Persian[35] [eda:re] 'office' Varies between laminal denti-alveolar and apical alveolar.[35] See Persian phonology
Slovak[36][37] do 'into' Varies between laminal denti-alveolar and laminal alveolar.[36][37] See Slovak phonology
Swedish Central Standard[38] dag [d?:?] 'day' Varies between laminal denti-alveolar and alveolar, with the former being predominant.[38] May be an approximant in casual speech. See Swedish phonology

See also

Notes

  1. ^ Dum-Tragut (2009), p. 13.
  2. ^ Padluzhny (1989), p. 47.
  3. ^ Carbonell & Llisterri (1992), p. 53.
  4. ^ Remijsen & Manyang (2009), pp. 115, 121.
  5. ^ a b Collins & Mees (2003), p. 302.
  6. ^ Roca & Johnson (1999), p. 24.
  7. ^ a b Watt & Allen (2003), p. 270.
  8. ^ "Week 18 (ii). Northern Ireland" (PDF).
  9. ^ Fougeron & Smith (1993), p. 73.
  10. ^ Shosted & Chikovani (2006), p. 255.
  11. ^ Ladefoged (2005), p. 141.
  12. ^ Rogers & d'Arcangeli (2004), p. 117.
  13. ^ Jerzy Treder. "Fonetyka i fonologia". Archived from the original on 2016-03-04.
  14. ^ Kara (2003), p. 11.
  15. ^ Nau (1998), p. 6.
  16. ^ Jassem (2003), p. 103.
  17. ^ Cruz-Ferreira (1995), p. 91.
  18. ^ Jones & Ward (1969), p. 99.
  19. ^ Landau et al. (1999), p. 66.
  20. ^ Pretnar & Tokarz (1980), p. 21.
  21. ^ Martínez-Celdrán, Fernández-Planas & Carrera-Sabaté (2003), p. 255.
  22. ^ S. Buk; J. Ma?utek; A. Rovenchak (2008). "Some properties of the Ukrainian writing system". arXiv:0802.4198.
  23. ^ Danyenko & Vakulenko (1995), p. 4.
  24. ^ Sjoberg (1963), p. 10.
  25. ^ Merrill (2008), p. 108.
  26. ^ Gussenhoven (1992), p. 45.
  27. ^ Soderberg & Olson (2008), p. 210.
  28. ^ Okada (1999), p. 117.
  29. ^ a b Gilles & Trouvain (2013), pp. 67-68.
  30. ^ a b Lass (2002), p. 120.
  31. ^ a b Scobbie, Gordeeva & Matthews (2006), p. 4.
  32. ^ a b Wells (1982), p. 388.
  33. ^ a b Mangold (2005), p. 47.
  34. ^ a b Kristoffersen (2000:22)
  35. ^ a b Mahootian (2002:287-289)
  36. ^ a b Krá? (1988), p. 72.
  37. ^ a b Pavlík (2004), pp. 98-99.
  38. ^ a b Riad (2014:46)

References

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  • Collins, Beverley; Mees, Inger M. (2003) [First published 1981], The Phonetics of English and Dutch (PDF) (5th ed.), Leiden: Brill Publishers, ISBN 9004103406
  • Cruz-Ferreira, Madalena (1995), "European Portuguese", Journal of the International Phonetic Association, 25 (2): 90-94, doi:10.1017/S0025100300005223
  • Danyenko, Andrii; Vakulenko, Serhii (1995), Ukrainian, Lincom Europa, ISBN 9783929075083
  • Dum-Tragut, Jasmine (2009), Armenian: Modern Eastern Armenian, Amsterdam: John Benjamins Publishing Company
  • Fougeron, Cecile; Smith, Caroline L (1993), "Illustrations of the IPA:French", Journal of the International Phonetic Association, 23 (2): 73-76, doi:10.1017/S0025100300004874
  • Gilles, Peter; Trouvain, Jürgen (2013), "Luxembourgish" (PDF), Journal of the International Phonetic Association, 43 (1): 67-74, doi:10.1017/S0025100312000278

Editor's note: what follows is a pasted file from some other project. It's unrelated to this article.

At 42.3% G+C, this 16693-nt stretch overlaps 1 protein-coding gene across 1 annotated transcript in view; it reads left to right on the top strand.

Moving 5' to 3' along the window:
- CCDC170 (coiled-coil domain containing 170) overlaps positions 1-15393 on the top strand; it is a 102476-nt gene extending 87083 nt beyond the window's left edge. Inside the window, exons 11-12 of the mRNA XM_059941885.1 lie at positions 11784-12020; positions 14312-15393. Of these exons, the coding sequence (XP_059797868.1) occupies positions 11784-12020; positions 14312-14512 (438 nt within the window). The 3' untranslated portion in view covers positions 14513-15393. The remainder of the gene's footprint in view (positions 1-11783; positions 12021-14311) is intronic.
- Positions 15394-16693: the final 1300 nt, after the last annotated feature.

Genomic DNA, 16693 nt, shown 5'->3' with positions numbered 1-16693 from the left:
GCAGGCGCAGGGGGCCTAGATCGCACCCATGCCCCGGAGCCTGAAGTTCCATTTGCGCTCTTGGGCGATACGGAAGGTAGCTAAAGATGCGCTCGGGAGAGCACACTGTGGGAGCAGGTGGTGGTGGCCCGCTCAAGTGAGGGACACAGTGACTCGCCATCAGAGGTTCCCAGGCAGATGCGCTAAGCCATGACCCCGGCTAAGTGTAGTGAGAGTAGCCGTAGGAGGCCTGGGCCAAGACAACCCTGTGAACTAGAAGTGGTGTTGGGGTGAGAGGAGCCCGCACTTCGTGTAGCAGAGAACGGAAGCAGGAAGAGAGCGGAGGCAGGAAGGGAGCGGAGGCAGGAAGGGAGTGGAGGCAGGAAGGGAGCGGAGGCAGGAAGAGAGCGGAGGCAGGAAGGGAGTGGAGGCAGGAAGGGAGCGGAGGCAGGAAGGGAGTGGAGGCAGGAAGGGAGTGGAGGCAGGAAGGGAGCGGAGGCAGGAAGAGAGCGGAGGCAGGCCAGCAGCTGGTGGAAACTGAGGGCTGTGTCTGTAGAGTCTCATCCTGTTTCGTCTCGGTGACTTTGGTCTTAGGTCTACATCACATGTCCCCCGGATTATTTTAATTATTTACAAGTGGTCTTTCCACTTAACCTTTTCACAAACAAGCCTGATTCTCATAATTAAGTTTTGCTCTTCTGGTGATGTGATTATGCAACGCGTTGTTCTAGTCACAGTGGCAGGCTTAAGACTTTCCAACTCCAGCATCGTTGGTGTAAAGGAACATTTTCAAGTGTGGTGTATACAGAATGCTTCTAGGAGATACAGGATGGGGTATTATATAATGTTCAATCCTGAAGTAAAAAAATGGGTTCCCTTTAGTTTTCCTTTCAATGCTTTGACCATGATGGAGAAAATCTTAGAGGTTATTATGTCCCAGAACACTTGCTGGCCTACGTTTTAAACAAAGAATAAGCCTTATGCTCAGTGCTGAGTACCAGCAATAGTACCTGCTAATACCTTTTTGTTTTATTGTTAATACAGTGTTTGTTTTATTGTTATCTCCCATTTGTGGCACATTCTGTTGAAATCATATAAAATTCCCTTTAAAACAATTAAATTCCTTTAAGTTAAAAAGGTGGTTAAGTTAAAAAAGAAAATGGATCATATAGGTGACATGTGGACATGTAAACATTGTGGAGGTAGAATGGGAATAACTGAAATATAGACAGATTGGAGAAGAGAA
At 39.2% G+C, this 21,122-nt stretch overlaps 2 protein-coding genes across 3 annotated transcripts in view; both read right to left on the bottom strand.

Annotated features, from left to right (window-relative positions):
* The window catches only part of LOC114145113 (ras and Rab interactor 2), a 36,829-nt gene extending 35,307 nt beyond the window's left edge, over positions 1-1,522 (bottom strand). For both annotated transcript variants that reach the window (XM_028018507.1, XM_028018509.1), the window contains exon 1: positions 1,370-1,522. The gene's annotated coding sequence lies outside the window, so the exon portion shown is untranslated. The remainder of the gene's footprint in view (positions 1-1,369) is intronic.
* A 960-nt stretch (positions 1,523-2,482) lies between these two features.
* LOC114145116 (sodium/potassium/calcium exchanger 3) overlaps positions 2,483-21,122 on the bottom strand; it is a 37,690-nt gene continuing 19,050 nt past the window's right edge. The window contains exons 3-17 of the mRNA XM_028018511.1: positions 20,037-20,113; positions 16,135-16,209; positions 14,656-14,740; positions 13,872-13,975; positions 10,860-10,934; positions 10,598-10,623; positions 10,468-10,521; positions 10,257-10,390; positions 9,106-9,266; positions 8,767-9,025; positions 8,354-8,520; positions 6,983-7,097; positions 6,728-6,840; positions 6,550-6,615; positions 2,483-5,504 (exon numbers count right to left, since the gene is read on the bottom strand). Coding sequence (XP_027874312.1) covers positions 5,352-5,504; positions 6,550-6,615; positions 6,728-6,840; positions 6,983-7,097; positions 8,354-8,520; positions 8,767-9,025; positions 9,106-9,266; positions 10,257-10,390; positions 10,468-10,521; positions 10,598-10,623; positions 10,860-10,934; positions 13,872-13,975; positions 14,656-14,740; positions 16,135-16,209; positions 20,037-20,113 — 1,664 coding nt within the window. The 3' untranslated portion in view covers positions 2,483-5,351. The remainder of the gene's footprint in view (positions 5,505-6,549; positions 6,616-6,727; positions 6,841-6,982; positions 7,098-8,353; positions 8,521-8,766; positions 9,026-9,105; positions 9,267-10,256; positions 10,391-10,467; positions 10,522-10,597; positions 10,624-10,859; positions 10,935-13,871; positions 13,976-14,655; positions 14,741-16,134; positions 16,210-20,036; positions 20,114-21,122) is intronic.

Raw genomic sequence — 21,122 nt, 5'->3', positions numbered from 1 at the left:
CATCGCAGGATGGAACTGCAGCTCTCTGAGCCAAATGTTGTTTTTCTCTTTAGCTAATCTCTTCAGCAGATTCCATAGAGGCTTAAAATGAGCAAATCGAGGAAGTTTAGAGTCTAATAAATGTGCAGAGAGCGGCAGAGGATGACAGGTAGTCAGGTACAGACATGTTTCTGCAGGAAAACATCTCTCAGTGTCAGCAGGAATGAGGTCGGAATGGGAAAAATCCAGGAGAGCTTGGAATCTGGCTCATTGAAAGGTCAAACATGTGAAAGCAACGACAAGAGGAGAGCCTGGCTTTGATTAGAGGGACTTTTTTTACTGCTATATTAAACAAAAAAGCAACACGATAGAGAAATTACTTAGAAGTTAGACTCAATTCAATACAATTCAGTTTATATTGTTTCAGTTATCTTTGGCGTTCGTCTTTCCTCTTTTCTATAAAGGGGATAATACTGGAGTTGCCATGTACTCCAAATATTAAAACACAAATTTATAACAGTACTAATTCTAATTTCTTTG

• Gussenhoven, Carlos (1992), "Dutch", Journal of the International Phonetic Association, 22 (2): 45-47, doi:10.1017/S002510030000459X
  • Jassem, Wiktor (2003), "Polish", Journal of the International Phonetic Association, 33 (1): 103-107, doi:10.1017/S0025100303001191
  • Jones, Daniel; Ward, Dennis (1969), The Phonetics of Russian, Cambridge University Press
  • Kara, Dávid Somfai (2003), Kyrgyz, Lincom Europa, ISBN 3895868434
  • Krá?, Ábel (1988), Pravidlá slovenskej výslovnosti, Bratislava: Slovenské pedagogické nakladate?stvo
  • Kristoffersen, Gjert (2000), The Phonology of Norwegian, Oxford University Press, ISBN 978-0-19-823765-5
  • Ladefoged, Peter (2005), Vowels and Consonants (Second ed.), Blackwell
  • Lass, Roger (2002), "South African English", in Mesthrie, Rajend (ed.), Language in South Africa, Cambridge University Press, ISBN 9780521791052
  • Maddieson, Ian (1984), Patterns of Sound, Cambridge University Press
  • Mahootian, Shahrzad (1997), Persian, London: Routledge, ISBN 0-415-02311-4
  • Mangold, Max (2005) [First published 1962], Das Aussprachewörterbuch (6th ed.), Mannheim: Dudenverlag, ISBN 978-3-411-04066-7
  • Landau, Ernestina; Lon?ari?a, Mijo; Horga, Damir; ?kari?, Ivo (1999), "Croatian", Handbook of the International Phonetic Association: A guide to the use of the International Phonetic Alphabet, Cambridge: Cambridge University Press, pp. 66-69, ISBN 978-0-521-65236-0
  • Martínez-Celdrán, Eugenio; Fernández-Planas, Ana Ma.; Carrera-Sabaté, Josefina (2003), "Castilian Spanish", Journal of the International Phonetic Association, 33 (2): 255-259, doi:10.1017/S0025100303001373
  • Merrill, Elizabeth (2008), "Tilquiapan Zapotec" (PDF), Journal of the International Phonetic Association, 38 (1): 107-114, doi:10.1017/S0025100308003344
  • Nau, Nicole (1998), Latvian, Lincom Europa, ISBN 3-89586-228-2
  • Okada, Hideo (1999), "Japanese", in International Phonetic Association (ed.), Handbook of the International Phonetic Association: A Guide to the Use of the International Phonetic Alphabet, Cambridge University Press, pp. 117-119, ISBN 978-0-52163751-0
  • Padluzhny, Ped (1989), Fanetyka belaruskai litaraturnai movy, ISBN 5-343-00292-7
  • Pavlík, Radoslav (2004), "Slovenské hlásky a medzinárodná fonetická abeceda" (PDF), Jazykovedný ?asopis, 55: 87-109
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  • Roca, Iggy; Johnson, Wyn (1999), A Course in Phonology, Blackwell Publishing
  • Rogers, Derek; d'Arcangeli, Luciana (2004), "Italian", Journal of the International Phonetic Association, 34 (1): 117-121, doi:10.1017/S0025100304001628
  • Scobbie, James M; Gordeeva, Olga B.; Matthews, Benjamin (2006). "Acquisition of Scottish English Phonology: an overview" (PDF). Edinburgh: QMU Speech Science Research Centre Working Papers. Cite journal requires |journal= (help)
  • Sjoberg, Andrée F. (1963), Uzbek Structural Grammar, Uralic and Altaic Series, 18, Bloomington: Indiana University
  • Soderberg, Craig D.; Olson, Kenneth S. (2008), "Indonesian", Journal of the International Phonetic Association, 38 (2): 209-213, doi:10.1017/s0025100308003320
  • Watson, Janet (2002), The Phonology and Morphology of Arabic, New York: Oxford University Press
  • Watt, Dominic; Allen, William (2003), "Tyneside English", Journal of the International Phonetic Association, 33 (2): 267-271, doi:10.1017/S0025100303001397
  • Wells, John C. (1982), Accents of English, 2: The British Isles, Cambridge: Cambridge University Press.

External links